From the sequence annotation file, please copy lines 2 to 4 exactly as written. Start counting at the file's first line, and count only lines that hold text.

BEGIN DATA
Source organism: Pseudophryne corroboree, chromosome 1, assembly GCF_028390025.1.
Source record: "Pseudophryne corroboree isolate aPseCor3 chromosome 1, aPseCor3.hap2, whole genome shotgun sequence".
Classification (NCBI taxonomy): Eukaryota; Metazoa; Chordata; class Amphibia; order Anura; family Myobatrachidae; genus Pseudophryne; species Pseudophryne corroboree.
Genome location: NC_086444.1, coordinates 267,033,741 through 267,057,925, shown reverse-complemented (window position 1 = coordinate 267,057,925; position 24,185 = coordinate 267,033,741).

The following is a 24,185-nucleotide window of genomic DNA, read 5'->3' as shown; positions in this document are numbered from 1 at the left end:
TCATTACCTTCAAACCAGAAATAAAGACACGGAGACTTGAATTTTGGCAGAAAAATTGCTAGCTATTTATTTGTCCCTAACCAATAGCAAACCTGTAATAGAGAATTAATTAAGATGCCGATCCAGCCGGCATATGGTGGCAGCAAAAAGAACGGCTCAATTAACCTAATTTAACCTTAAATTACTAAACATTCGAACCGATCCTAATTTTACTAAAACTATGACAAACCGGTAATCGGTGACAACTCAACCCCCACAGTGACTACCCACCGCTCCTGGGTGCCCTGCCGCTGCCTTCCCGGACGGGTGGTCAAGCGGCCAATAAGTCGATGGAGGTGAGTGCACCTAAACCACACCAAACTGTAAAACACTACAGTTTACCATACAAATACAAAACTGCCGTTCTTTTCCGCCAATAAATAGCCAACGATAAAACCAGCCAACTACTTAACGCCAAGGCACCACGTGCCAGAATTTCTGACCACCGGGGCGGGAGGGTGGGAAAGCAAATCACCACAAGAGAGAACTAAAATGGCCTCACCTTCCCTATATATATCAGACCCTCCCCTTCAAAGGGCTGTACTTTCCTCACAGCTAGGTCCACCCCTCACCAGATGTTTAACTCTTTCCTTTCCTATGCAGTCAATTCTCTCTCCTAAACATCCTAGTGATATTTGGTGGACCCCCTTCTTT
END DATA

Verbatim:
Source record: "Pseudophryne corroboree isolate aPseCor3 chromosome 1, aPseCor3.hap2, whole genome shotgun sequence".
Classification (NCBI taxonomy): Eukaryota; Metazoa; Chordata; class Amphibia; order Anura; family Myobatrachidae; genus Pseudophryne; species Pseudophryne corroboree.
Genome location: NC_086444.1, coordinates 267,033,741 through 267,057,925, shown reverse-complemented (window position 1 = coordinate 267,057,925; position 24,185 = coordinate 267,033,741).